Trade Falls, Regulation Rises, and Mark Zuckerberg Takes On Elizabeth Warren

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Global trade is declining fast, slowing the world economy: “World trade in merchandise is now expected to expand by only 1.2 percent during 2019, in what would be the weakest year since 2009, when it plunged by nearly 13 percent in the midst of the worst global financial crisis since the Great Depression. Only six months ago, the organization was forecasting more than double that pace of growth, a 2.6 percent expansion in merchandise trade. The WTO warned that intensifying trade conflicts posed a direct threat to jobs and livelihoods, while discouraging companies from expanding and innovating.

“Both the United States and China—the world’s two largest economies—have seen a pronounced cooling in commercial activity in recent months, a trend exacerbated by the tariffs they have imposed on each other’s exports, raising costs for businesses and consumers, and discouraging investment. In Europe, trade is being stymied by fear that Britain may be on the verge of a tumultuous exit from the European Union …”

With the trade war, the economic slowdown, and a credit squeeze, China is buying stakes in private companies at a record rate: “The investments mark a reversal after decades in which state-owned enterprises have shrunk in importance, as reflected in measures such as their share of the workforce or asset ownership. Since China’s public-sector companies are typically less efficient or innovative than their private rivals, the shopping spree could lead to a fresh drag on growth.

Private enterprises are in a weaker position because they have comparatively poorer access to cheap bank loans and other types of financing, and have also been squeezed by Beijing’s moves to reduce pollution and overproduction. However, while President Xi Jinping has centralized control more than his predecessors, the purchases appear to be driven by the desire to maintain stability rather than a deliberate strategy to weaken the private sector.”


Starbucks is building its first mobile-order-only store in New York: “Inside New York’s Penn Station, the beverage company is constructing Starbucks Pickup. Starbucks describes it as “a streamlined store experience for Starbucks Rewards members who order and pay with our app.” … Starbucks hasn’t announced an opening date yet for Starbucks Pickup. But it describes the ordering process on its web page. First, customers will download the Starbucks mobile app, if they don’t already have it. Then, they will select Pickup-Penn Station as the location, and place their order. Once they arrive at the store, Starbucks says they will find their order via an order status board. Baristas will be there to help if needed, but they are primarily there to make drinks as orders come in on the app.”


Mark Zuckerberg is preparing to go to battle with Elizabeth Warren: “Ms. Warren rolled out a proposal to break up Facebook, Amazon and other tech giants in March. … In leaked audio recordings of open meetings with employees this summer, Mr. Zuckerberg can be heard saying that the company would sue if Ms. Warren were to enact the plan as president. ‘If she gets elected president, then I would bet that we will have a legal challenge, and I would bet that we will win the legal challenge,’ he said. ‘Does that still suck for us? Yeah. I mean, I don’t want to have a major lawsuit against our own government. That’s not like the position you want to be in. We care about our country and want to work with our government to do good things,’ he added. ‘But look, at the end of the day, if someone’s going to try to threaten something that existential, you go to the mat and you fight.’”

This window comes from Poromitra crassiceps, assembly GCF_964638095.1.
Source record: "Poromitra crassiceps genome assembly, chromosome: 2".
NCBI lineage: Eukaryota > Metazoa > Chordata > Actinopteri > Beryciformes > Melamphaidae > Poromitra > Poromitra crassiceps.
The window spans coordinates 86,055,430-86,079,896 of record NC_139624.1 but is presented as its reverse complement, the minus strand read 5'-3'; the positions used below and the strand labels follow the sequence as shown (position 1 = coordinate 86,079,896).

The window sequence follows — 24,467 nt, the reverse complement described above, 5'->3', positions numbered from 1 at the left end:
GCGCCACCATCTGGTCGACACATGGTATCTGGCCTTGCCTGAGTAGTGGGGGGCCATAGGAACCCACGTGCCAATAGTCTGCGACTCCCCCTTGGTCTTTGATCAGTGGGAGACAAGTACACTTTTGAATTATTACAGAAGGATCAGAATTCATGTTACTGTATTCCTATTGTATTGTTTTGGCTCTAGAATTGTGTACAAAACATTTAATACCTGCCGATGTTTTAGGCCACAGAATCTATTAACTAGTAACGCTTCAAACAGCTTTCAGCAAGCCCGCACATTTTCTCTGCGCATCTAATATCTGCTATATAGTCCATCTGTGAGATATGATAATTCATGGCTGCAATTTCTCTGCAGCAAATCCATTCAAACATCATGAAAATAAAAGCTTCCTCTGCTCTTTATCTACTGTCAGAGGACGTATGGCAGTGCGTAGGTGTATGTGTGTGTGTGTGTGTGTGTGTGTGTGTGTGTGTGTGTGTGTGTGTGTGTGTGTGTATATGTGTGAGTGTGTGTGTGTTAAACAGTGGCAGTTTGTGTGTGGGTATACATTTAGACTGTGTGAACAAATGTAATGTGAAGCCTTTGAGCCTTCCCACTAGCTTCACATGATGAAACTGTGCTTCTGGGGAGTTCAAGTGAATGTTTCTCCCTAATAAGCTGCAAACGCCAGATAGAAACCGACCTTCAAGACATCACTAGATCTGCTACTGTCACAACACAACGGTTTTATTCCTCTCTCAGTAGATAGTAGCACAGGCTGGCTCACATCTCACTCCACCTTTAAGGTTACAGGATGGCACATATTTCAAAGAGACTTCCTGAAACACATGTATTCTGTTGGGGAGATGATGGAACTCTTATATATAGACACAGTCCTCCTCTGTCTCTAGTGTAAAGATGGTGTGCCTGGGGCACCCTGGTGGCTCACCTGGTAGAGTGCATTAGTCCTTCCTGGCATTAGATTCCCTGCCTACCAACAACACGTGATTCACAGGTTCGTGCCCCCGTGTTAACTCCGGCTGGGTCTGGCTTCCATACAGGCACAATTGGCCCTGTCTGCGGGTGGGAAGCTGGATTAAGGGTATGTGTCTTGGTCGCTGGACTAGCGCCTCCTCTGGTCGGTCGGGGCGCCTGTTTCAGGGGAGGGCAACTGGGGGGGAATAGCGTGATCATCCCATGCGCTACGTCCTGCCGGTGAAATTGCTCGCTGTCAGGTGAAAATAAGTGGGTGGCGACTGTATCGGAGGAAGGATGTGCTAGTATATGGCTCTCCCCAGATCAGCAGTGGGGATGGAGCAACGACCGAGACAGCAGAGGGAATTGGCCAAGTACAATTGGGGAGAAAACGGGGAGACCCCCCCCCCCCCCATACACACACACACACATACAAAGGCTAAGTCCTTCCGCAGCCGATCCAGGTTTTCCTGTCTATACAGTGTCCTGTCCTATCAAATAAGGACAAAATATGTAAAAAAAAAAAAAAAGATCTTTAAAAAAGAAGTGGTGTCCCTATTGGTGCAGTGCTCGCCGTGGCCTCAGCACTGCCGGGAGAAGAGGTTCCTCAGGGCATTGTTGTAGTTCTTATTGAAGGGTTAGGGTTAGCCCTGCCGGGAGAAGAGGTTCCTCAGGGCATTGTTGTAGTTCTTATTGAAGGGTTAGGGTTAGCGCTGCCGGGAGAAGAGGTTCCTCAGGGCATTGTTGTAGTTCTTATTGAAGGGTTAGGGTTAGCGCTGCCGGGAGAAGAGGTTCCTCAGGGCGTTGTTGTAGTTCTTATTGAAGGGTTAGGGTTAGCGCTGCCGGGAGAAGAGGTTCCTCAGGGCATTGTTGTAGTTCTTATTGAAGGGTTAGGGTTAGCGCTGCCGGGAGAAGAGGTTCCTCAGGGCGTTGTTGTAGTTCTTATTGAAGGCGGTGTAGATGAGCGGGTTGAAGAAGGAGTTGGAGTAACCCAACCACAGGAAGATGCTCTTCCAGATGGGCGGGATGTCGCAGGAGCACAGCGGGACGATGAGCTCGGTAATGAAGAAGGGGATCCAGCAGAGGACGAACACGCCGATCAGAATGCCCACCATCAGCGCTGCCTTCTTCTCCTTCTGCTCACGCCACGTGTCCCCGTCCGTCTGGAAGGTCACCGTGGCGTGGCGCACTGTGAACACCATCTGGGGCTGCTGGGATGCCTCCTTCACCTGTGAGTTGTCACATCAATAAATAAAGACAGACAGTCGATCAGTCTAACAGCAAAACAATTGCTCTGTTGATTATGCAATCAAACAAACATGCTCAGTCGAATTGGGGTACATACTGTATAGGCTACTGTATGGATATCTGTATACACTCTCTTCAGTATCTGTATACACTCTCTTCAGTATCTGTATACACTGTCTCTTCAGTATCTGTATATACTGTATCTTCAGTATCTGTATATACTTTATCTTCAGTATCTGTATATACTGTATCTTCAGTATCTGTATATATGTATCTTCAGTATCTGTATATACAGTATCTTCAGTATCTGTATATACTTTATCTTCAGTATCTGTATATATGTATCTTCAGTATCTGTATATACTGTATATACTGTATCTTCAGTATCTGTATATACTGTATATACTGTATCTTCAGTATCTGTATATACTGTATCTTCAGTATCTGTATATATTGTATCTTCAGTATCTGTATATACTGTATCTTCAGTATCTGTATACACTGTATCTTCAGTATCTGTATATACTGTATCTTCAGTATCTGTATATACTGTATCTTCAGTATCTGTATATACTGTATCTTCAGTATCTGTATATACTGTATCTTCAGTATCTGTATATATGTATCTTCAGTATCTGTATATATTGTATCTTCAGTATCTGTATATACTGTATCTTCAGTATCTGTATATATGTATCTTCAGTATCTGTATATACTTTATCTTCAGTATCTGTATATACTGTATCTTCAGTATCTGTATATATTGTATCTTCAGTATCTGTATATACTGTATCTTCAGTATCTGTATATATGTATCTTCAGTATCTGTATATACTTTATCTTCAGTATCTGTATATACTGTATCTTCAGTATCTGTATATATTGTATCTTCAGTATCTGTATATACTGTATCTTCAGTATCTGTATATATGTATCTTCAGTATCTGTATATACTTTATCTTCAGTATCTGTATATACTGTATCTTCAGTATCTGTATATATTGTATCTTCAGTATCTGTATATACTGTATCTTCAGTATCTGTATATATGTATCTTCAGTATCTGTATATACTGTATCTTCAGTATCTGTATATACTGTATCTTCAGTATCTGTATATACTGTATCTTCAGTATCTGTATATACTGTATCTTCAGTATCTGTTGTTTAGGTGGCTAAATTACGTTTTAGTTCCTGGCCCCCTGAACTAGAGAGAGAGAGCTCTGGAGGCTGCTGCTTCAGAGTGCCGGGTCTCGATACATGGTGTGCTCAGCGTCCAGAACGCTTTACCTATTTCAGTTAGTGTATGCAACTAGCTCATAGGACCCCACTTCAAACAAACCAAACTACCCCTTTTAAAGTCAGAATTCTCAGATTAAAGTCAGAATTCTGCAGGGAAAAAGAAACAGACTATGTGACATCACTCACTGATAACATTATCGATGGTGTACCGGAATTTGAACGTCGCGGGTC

Congress is inviting Apple, Google and Facebook to face questions about their treatment of small businesses: “In the hearing, [House Small Business Committee Chairwoman Nydia] Velazquez plans to home in on issues small businesses face when trying to compete with or promote themselves on the companies’ platforms. … The inquiry could give ammunition to critics who complain that big internet platforms are abusing their dominance to harm competition.

“It’s unclear whether any legislation or further investigations may stem from the hearing, but lawmakers’ past critiques of the companies offer some clues about what they may focus on. … Amazon sometimes changes the way product-search results are displayed or even decides to sell or manufacture the product itself, which can have a dramatic impact on the bottom lines of small businesses. … On Google, some small businesses have complained that the company displays advertisements next to their search listings, directing potential customers to competitors or to delivery apps that charge hefty fees. Facebook has also sometimes faced criticism for changes to the algorithm governing its News Feed that can dramatically reduce the web traffic some businesses receive.”


Some digital advertising companies, not including Facebook or Google want to clean up their offerings: “A group of 16 companies—including leading ad tech firms, ad agencies and publishers—is trying to help clean up the murky world of digital advertising. On Wednesday, the companies called for more visibility into where each dollar is spent in the online advertising supply chain. They committed to standards and practices for sharing data on fees and authenticating content, and urged others to move in the same direction. The move, industry executives and analysts say, is an effort to bolster digital advertising outside the domains of Google and Facebook, whose ad businesses are being scrutinized by federal and state investigators for anticompetitive behavior. …